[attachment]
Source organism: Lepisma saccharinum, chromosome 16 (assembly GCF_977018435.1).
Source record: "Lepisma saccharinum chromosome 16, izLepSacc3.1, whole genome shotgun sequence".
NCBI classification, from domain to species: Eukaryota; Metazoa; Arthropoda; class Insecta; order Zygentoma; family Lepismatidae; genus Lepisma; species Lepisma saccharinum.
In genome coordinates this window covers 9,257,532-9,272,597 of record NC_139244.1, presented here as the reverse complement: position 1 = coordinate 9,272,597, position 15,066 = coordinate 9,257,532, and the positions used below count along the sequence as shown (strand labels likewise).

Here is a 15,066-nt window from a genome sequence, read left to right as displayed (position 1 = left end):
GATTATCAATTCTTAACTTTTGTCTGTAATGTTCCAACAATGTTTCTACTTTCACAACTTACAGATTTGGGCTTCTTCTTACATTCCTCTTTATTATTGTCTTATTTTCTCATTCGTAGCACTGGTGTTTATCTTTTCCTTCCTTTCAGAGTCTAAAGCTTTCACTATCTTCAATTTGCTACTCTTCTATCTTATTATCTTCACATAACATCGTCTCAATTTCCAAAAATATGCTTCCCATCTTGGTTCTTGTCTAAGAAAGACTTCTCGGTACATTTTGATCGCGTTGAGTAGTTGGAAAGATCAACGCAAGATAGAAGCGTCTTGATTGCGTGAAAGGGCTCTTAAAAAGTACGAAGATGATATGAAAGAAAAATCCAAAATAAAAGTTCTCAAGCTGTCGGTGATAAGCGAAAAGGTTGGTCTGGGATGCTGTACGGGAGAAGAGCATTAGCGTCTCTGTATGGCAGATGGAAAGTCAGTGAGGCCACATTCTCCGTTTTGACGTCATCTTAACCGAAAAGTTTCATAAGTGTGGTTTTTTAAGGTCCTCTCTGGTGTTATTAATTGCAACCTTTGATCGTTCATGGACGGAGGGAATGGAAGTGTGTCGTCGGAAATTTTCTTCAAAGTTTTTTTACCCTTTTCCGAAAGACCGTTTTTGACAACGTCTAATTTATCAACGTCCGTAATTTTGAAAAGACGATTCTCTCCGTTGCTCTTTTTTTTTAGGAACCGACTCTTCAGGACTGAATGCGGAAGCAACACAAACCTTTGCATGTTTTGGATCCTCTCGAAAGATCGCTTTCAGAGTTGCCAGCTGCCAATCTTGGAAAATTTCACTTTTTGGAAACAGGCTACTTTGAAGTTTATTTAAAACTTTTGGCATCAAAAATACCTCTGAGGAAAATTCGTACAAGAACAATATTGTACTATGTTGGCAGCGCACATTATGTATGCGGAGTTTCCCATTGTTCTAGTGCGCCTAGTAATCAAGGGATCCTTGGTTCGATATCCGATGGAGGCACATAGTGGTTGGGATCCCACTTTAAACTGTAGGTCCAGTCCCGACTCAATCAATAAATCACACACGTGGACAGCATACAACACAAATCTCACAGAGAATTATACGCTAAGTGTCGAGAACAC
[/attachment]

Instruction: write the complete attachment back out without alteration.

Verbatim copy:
Source organism: Lepisma saccharinum, chromosome 16 (assembly GCF_977018435.1).
Source record: "Lepisma saccharinum chromosome 16, izLepSacc3.1, whole genome shotgun sequence".
NCBI classification, from domain to species: Eukaryota; Metazoa; Arthropoda; class Insecta; order Zygentoma; family Lepismatidae; genus Lepisma; species Lepisma saccharinum.
In genome coordinates this window covers 9,257,532-9,272,597 of record NC_139244.1, presented here as the reverse complement: position 1 = coordinate 9,272,597, position 15,066 = coordinate 9,257,532, and the positions used below count along the sequence as shown (strand labels likewise).

Here is a 15,066-nt window from a genome sequence, read left to right as displayed (position 1 = left end):
GATTATCAATTCTTAACTTTTGTCTGTAATGTTCCAACAATGTTTCTACTTTCACAACTTACAGATTTGGGCTTCTTCTTACATTCCTCTTTATTATTGTCTTATTTTCTCATTCGTAGCACTGGTGTTTATCTTTTCCTTCCTTTCAGAGTCTAAAGCTTTCACTATCTTCAATTTGCTACTCTTCTATCTTATTATCTTCACATAACATCGTCTCAATTTCCAAAAATATGCTTCCCATCTTGGTTCTTGTCTAAGAAAGACTTCTCGGTACATTTTGATCGCGTTGAGTAGTTGGAAAGATCAACGCAAGATAGAAGCGTCTTGATTGCGTGAAAGGGCTCTTAAAAAGTACGAAGATGATATGAAAGAAAAATCCAAAATAAAAGTTCTCAAGCTGTCGGTGATAAGCGAAAAGGTTGGTCTGGGATGCTGTACGGGAGAAGAGCATTAGCGTCTCTGTATGGCAGATGGAAAGTCAGTGAGGCCACATTCTCCGTTTTGACGTCATCTTAACCGAAAAGTTTCATAAGTGTGGTTTTTTAAGGTCCTCTCTGGTGTTATTAATTGCAACCTTTGATCGTTCATGGACGGAGGGAATGGAAGTGTGTCGTCGGAAATTTTCTTCAAAGTTTTTTTACCCTTTTCCGAAAGACCGTTTTTGACAACGTCTAATTTATCAACGTCCGTAATTTTGAAAAGACGATTCTCTCCGTTGCTCTTTTTTTTTAGGAACCGACTCTTCAGGACTGAATGCGGAAGCAACACAAACCTTTGCATGTTTTGGATCCTCTCGAAAGATCGCTTTCAGAGTTGCCAGCTGCCAATCTTGGAAAATTTCACTTTTTGGAAACAGGCTACTTTGAAGTTTATTTAAAACTTTTGGCATCAAAAATACCTCTGAGGAAAATTCGTACAAGAACAATATTGTACTATGTTGGCAGCGCACATTATGTATGCGGAGTTTCCCATTGTTCTAGTGCGCCTAGTAATCAAGGGATCCTTGGTTCGATATCCGATGGAGGCACATAGTGGTTGGGATCCCACTTTAAACTGTAGGTCCAGTCCCGACTCAATCAATAAATCACACACGTGGACAGCATACAACACAAATCTCACAGAGAATTATACGCTAAGTGTCGAGAACAC